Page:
Feb. 27: Hours after getting elected leader of the Janata Dal legislature party in 1990, Laloo Prasad Yadav had declared that he would flourish in Bihar like Chandragupta Maurya.
The comparison is credited by some to Congress leader Sitaram Kesri who had reportedly said: 'Bihar mein ek aur Chandragupta paida ho gaya (Another Chandragupta has been born in Bihar).'
Whatever the genesis, Laloo Prasad has lived up to his idol. Like the Mauryan emperor, he is imperious despite humble origins, bold and audacious. His campaigns have been arguably as innovative as Chandragupta's and both conquered the north and the northwest.
Even the language Laloo Prasad uses borrows heavily from war imagery. For example, during the election campaign this time, he time and again reminded his audience that he had successfully raided Delhi. 'Hum Dilli par chadh gaye' or 'Hum Dilli par chadhai kar deeye', he said, to remind listeners that he was not just the satrap of Magadh but was close to becoming the emperor himself.
Combative to the core and wilier and more flexible than most politicians, the National Democratic Alliance can hardly afford to write him off. The message of the mandate in Bihar is that there can be no government without either the Lok Janshakti Party or Laloo Prasad.
Late this evening, he did let out that the Rashtriya Janata Dal would stake its claim to form the government, leaving nobody in any doubt that Laloo Prasad will try his utmost to have a 'secular, UPA government' in Bihar, without him or Rabri Devi, if necessary. If that requires him to reach out to Ram Vilas Paswan as a supplicant, he would not be averse to do so.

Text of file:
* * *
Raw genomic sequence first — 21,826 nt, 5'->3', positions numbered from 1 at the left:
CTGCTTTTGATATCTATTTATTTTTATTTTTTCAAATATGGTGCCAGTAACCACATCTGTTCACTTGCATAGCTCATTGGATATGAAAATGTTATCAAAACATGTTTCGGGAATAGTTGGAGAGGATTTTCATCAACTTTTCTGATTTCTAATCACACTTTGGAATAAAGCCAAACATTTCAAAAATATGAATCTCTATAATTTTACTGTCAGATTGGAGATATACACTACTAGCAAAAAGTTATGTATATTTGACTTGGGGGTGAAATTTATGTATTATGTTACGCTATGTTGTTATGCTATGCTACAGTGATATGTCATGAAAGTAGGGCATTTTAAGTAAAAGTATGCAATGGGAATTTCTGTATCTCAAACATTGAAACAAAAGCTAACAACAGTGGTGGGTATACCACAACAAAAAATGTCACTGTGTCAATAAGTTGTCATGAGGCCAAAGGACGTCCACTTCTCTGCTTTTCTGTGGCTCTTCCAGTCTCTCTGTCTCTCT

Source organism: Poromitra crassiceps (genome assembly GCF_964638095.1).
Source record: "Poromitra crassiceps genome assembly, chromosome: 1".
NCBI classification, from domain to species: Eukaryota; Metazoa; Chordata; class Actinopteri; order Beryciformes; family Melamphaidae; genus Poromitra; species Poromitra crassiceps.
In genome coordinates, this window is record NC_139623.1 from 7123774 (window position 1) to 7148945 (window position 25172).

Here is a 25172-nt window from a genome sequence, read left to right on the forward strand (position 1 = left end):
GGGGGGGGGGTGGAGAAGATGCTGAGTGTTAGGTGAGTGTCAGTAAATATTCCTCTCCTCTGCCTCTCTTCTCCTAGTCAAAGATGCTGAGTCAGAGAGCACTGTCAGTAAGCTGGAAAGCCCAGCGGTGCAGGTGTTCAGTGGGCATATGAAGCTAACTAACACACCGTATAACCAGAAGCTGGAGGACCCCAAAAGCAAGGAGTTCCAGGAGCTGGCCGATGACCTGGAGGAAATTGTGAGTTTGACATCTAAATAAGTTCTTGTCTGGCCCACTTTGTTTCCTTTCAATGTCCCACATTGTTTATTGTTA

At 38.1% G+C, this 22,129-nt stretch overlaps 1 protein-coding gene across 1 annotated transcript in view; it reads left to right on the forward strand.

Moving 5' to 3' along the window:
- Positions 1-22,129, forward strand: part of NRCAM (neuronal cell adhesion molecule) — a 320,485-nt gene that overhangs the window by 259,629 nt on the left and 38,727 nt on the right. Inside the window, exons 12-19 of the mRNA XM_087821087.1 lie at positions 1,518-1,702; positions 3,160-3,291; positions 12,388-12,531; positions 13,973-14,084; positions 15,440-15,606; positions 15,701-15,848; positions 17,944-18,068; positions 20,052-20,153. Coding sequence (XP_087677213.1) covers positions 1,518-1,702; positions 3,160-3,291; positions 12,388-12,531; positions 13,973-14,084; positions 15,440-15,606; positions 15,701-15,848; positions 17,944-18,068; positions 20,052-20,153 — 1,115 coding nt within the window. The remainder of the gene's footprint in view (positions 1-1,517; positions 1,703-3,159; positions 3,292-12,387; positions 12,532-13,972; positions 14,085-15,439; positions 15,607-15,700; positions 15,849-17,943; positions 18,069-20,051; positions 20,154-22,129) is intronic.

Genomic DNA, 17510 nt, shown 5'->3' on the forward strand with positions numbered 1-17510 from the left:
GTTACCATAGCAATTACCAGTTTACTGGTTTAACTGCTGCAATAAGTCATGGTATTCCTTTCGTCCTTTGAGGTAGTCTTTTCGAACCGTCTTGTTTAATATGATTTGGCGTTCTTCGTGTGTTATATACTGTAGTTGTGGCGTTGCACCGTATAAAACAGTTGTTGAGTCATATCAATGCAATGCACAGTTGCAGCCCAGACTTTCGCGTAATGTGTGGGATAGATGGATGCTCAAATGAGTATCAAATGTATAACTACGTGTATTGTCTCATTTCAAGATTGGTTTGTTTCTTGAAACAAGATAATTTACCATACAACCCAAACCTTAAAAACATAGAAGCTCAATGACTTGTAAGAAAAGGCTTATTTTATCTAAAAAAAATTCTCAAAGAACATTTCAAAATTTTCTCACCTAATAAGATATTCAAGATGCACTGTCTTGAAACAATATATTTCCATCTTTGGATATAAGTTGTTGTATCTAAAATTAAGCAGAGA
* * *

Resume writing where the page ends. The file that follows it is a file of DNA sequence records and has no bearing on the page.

Indeed, he made the first move this morning by appealing to Paswan for support so that 'communal forces' can be kept at bay. It was a clever move, making it even more difficult for Paswan to get cosy with the NDA.
In the evening, Laloo Prasad declared: 'We respect the mandate for the formation of a secular government. The NDA's dreams will never be fulfilled.'
But he bristled when asked if Rabri or he were in the race for the top job. 'I do not want to answer such questions through newspapers. But we will decide our chief minister'. And we will also install a secular government in Jharkhand.'
All day, Laloo Prasad and his chief minister wife had been glumly glued to the television, controversial MP Mohammad Shahabuddin by their side. For once, the remote control was in Rabri's hands.
An elderly staff member at the chief minister's bungalow was almost in tears. 'Is it really coming to an end' I do not understand the political game but they (Laloo Prasad and Rabri Devi) have been very good souls. They have done up this place with a lot of love.'
With the LJP, Congress and the Left, however, the RJD combination comes tantalisingly close to the halfway mark ' less than 10 short.
Those familiar with the way Laloo Prasad's mind works will not be surprised if he and Rabri Devi pay a courtesy call on Paswan to congratulate him. It is this flexibility that makes him unpredictable.
It is too early, therefore, to speak of the end of an era in Bihar. His contract to rule Bihar may not have been renewed. But trust Laloo Prasad to do everything he can to ensure that the mantle remains with forces not inimical to him. A spell of President's rule followed by a UPA government, therefore, is in the realm of possibility.